This is the first study to analyze the impact of high protein diet (HPD) on antioxidant defense, redox status, as well as oxidative damage on both a local and systemic level. Male Wistar rats were divided into two equal groups (n = 9): HPD (44% protein) and standard diet (CON; 24.2% protein). After eight weeks, glutathione peroxidase (GPx), glutathione reductase (GR), catalase (CAT), superoxide dismutase-1 (SOD-1), reduced glutathione (GSH), uric acid (UA), total antioxidant (TAC)/oxidant status (TOS) as well as advanced glycation end products (AGE), 4-hydroxynonenal (4-HNE), and malondialdehyde (MDA) were analyzed in the serum/plasma, cerebral cortex, and hypothalamus of HPD and CON rats. HPD resulted in higher UA concentration and activity of GPx and CAT in the hypothalamus, whereas in the cerebral cortex these parameters remained unchanged. A significantly lower GSH content was demonstrated in the plasma and hypothalamus of HPD rats when compared to CON rats. Both brain structures expressed higher content of 4-HNE and MDA, whereas AGE was increased only in the hypothalamus of HPD animals. Despite the enhancement in antioxidant defense in the hypothalamus, this mechanism does not protect the hypothalamus from oxidative damage in rats. Hypothalamus is more susceptible to oxidative stress caused by HPD. Full article
(This article belongs to the Special Issue Oxidative Stress and Brain Injury)
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Open AccessCommunication
Human Brain Injury and miRNAs: An Experimental Study
Int. J. Mol. Sci. 2019, 20(7), 1546; https://doi.org/10.3390/ijms20071546 - 27 Mar 2019
Cited by 1
Abstract
Brain damage is a complex dysfunction that involves a variety of conditions whose pathogenesis involves a number of mediators that lead to clinical sequelae. For this reason, the identification of specific circulating and/or tissue biomarkers which could indicate brain injury is challenging. This [...] Read more.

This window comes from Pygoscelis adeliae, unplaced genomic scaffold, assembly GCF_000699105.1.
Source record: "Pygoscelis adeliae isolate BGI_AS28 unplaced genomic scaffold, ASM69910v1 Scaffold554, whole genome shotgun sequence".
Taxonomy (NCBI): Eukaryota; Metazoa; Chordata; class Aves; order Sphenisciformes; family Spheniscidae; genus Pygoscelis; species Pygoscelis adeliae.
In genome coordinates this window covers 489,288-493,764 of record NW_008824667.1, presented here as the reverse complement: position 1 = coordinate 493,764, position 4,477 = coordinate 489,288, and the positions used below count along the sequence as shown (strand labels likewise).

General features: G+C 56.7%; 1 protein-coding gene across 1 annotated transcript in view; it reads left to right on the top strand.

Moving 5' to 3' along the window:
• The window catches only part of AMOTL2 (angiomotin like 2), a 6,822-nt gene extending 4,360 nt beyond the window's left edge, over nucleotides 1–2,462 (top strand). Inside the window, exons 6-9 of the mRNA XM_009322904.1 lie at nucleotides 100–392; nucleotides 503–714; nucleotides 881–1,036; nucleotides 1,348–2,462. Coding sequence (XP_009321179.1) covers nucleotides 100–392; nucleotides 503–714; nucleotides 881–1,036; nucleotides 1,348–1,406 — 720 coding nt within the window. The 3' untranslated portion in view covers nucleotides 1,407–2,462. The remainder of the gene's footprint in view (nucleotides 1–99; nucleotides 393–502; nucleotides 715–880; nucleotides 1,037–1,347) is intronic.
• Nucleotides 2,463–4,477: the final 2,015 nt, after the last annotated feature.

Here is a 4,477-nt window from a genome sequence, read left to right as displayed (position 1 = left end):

Brain damage is a complex dysfunction that involves a variety of conditions whose pathogenesis involves a number of mediators that lead to clinical sequelae. For this reason, the identification of specific circulating and/or tissue biomarkers which could indicate brain injury is challenging. This experimental study focused on microRNAs (miRNAs), a well-known diagnostic tool both in the clinical setting and in medico-legal investigation. Previous studies demonstrated that specific miRNAs (miR-21, miR-34, miR-124, miR-132, and miR-200b) control important target genes involved in neuronal apoptosis and neuronal stress-induced adaptation. Thus, in this experimental setting, their expression was evaluated in three selected groups of cadavers: drug abusers (cocaine), ischemic-stroke-related deaths, and aging damage in elder people who died from other neurological causes. The results demonstrated that the drug abuser group showed a higher expression of miR-132 and miR-34, suggesting a specific pathway in consumption-induced neurodegeneration. Instead, miR-200b and miR-21 dysregulation was linked to age-related cognitive impairment, and finally, stroke events and consequences were associated with an alteration in miR-200b, miR-21, and miR-124; significantly higher levels of this last expression are strongly sensitive for ischemic damage. Moreover, these results suggest that these expression patterns could be studied in other biological samples (plasma, urine) in subjects with brain injury linked to aging, drug abuse, and stroke to identify reliable biomarkers that could be applied in clinical practice. Further studies with larger samples are needed to confirm these interesting findings. Full article